Details zur Publikation

Kategorie Textpublikation
Referenztyp Zeitschriften
DOI 10.1007/s10530-020-02394-3
Volltext Shareable Link
Titel (primär) Environmental factors regulate occupancy of free-ranging dogs on a sub-Antarctic island, Chile
Autor Contardo, J.; Grimm-Seyfarth, A.; Cattan, P.E.; Schüttler, E.
Journal / Serie Biological Invasions
Erscheinungsjahr 2021
Department NSF
Band/Volume 23
Heft 3
Seite von 677
Seite bis 691
Sprache englisch
Topic T5 Future Landscapes
Keywords Biological invasion; Camera-trap; Canis familiaris; Invasive species; Subsidized predator
Abstract Domestic dogs (Canis familiaris) are the most common carnivore species in natural ecosystems worldwide. They are of considerable concern for wildlife conservation, particularly in the absence of predators. However, we are only beginning to understand the ecology of free-ranging dogs, and even less is known in sub-Antarctic environments. Here, we used camera-trap data to assess space use of free-ranging dogs on a sub-Antarctic island in the Cape Horn Biosphere Reserve, southern Chile, which lacks native terrestrial carnivores. We predicted free-ranging dogs to be associated with human settlements, trails, and roads and to prefer open habitats over forest for the ease of movement. We obtained 67 independent dog records of 62 individuals over 3909 camera-trap days from 200 sites. Single-species single-season occupancy models revealed that both rural/village dogs, as well as putative feral dogs chose peatbogs over forest, but their preference for settlements and roads was less pronounced and inconsistent among dog categories. Our findings revealed evidence for a reproducing feral dog population on Navarino Island that may be sustained by recruits from rural/village dogs, as identical sites were visited by both dog categories. However, due to a higher occupancy with proximity to human dwellings, the dependence of feral dogs on human resources remain uncontested. In light of the penetration of dogs into pristine sub-Antarctic habitats and their possible impacts on native vulnerable prey, we recommend the implementation of responsible pet-ownership regulations, as well as ethically-approved control actions for feral dogs to protect one of the planet’s last wilderness areas.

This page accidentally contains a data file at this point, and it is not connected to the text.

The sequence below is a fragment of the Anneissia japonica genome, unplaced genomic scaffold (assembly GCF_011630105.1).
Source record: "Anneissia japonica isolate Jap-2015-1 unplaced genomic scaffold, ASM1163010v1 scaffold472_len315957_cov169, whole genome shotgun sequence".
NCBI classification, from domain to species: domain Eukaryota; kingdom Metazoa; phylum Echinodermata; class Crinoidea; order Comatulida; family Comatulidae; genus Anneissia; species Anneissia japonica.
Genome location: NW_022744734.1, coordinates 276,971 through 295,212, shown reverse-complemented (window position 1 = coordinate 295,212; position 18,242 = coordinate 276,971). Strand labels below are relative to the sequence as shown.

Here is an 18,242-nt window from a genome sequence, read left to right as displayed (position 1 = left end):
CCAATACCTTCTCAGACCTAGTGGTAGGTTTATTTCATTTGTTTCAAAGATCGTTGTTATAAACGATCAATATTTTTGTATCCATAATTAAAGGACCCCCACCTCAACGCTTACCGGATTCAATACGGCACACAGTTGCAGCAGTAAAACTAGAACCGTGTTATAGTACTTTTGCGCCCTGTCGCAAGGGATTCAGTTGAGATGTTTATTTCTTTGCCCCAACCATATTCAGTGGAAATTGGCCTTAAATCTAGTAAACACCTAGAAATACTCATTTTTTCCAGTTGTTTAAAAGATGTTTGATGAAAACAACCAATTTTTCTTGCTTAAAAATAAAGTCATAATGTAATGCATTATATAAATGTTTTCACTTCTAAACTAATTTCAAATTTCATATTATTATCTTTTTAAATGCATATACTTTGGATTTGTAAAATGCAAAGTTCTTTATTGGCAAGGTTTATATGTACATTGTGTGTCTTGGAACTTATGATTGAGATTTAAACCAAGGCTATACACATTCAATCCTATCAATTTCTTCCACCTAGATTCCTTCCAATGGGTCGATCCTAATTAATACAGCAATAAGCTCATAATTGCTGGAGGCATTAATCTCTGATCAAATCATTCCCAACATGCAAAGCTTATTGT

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Contardo, J., Grimm-Seyfarth, A., Cattan, P.E., Schüttler, E. (2021):
Environmental factors regulate occupancy of free-ranging dogs on a sub-Antarctic island, Chile
Biol. Invasions 23 (3), 677 - 691